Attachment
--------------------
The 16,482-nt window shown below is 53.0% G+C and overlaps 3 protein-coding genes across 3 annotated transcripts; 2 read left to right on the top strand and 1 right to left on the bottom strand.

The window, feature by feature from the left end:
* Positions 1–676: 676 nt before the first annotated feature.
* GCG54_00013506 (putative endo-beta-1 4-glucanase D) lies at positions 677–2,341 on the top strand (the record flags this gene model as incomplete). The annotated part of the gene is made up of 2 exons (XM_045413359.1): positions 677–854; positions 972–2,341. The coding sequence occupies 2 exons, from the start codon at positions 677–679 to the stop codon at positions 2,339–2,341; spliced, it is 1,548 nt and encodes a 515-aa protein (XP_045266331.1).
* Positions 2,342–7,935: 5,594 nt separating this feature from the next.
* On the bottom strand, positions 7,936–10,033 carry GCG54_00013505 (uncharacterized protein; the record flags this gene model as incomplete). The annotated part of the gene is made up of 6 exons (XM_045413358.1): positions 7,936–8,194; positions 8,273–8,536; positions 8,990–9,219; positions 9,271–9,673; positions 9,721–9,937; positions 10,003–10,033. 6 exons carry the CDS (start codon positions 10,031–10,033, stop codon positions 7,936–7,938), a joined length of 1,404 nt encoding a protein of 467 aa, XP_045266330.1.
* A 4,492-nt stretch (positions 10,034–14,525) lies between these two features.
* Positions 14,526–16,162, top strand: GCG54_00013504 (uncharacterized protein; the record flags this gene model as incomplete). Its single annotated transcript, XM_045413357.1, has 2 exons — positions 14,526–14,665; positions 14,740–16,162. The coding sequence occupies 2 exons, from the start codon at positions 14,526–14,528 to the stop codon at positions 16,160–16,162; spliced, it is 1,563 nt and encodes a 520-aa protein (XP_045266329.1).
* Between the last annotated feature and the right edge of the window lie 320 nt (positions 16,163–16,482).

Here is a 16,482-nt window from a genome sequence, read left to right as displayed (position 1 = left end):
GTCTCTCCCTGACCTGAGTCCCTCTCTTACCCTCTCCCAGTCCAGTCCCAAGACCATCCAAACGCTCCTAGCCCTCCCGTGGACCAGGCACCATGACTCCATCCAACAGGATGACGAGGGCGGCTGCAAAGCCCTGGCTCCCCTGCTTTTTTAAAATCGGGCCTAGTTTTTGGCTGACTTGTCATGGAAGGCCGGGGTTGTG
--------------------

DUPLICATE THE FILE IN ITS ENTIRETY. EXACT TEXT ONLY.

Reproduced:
The 16,482-nt window shown below is 53.0% G+C and overlaps 3 protein-coding genes across 3 annotated transcripts; 2 read left to right on the top strand and 1 right to left on the bottom strand.

The window, feature by feature from the left end:
* Positions 1–676: 676 nt before the first annotated feature.
* GCG54_00013506 (putative endo-beta-1 4-glucanase D) lies at positions 677–2,341 on the top strand (the record flags this gene model as incomplete). The annotated part of the gene is made up of 2 exons (XM_045413359.1): positions 677–854; positions 972–2,341. The coding sequence occupies 2 exons, from the start codon at positions 677–679 to the stop codon at positions 2,339–2,341; spliced, it is 1,548 nt and encodes a 515-aa protein (XP_045266331.1).
* Positions 2,342–7,935: 5,594 nt separating this feature from the next.
* On the bottom strand, positions 7,936–10,033 carry GCG54_00013505 (uncharacterized protein; the record flags this gene model as incomplete). The annotated part of the gene is made up of 6 exons (XM_045413358.1): positions 7,936–8,194; positions 8,273–8,536; positions 8,990–9,219; positions 9,271–9,673; positions 9,721–9,937; positions 10,003–10,033. 6 exons carry the CDS (start codon positions 10,031–10,033, stop codon positions 7,936–7,938), a joined length of 1,404 nt encoding a protein of 467 aa, XP_045266330.1.
* A 4,492-nt stretch (positions 10,034–14,525) lies between these two features.
* Positions 14,526–16,162, top strand: GCG54_00013504 (uncharacterized protein; the record flags this gene model as incomplete). Its single annotated transcript, XM_045413357.1, has 2 exons — positions 14,526–14,665; positions 14,740–16,162. The coding sequence occupies 2 exons, from the start codon at positions 14,526–14,528 to the stop codon at positions 16,160–16,162; spliced, it is 1,563 nt and encodes a 520-aa protein (XP_045266329.1).
* Between the last annotated feature and the right edge of the window lie 320 nt (positions 16,163–16,482).

Here is a 16,482-nt window from a genome sequence, read left to right as displayed (position 1 = left end):
GTCTCTCCCTGACCTGAGTCCCTCTCTTACCCTCTCCCAGTCCAGTCCCAAGACCATCCAAACGCTCCTAGCCCTCCCGTGGACCAGGCACCATGACTCCATCCAACAGGATGACGAGGGCGGCTGCAAAGCCCTGGCTCCCCTGCTTTTTTAAAATCGGGCCTAGTTTTTGGCTGACTTGTCATGGAAGGCCGGGGTTGTG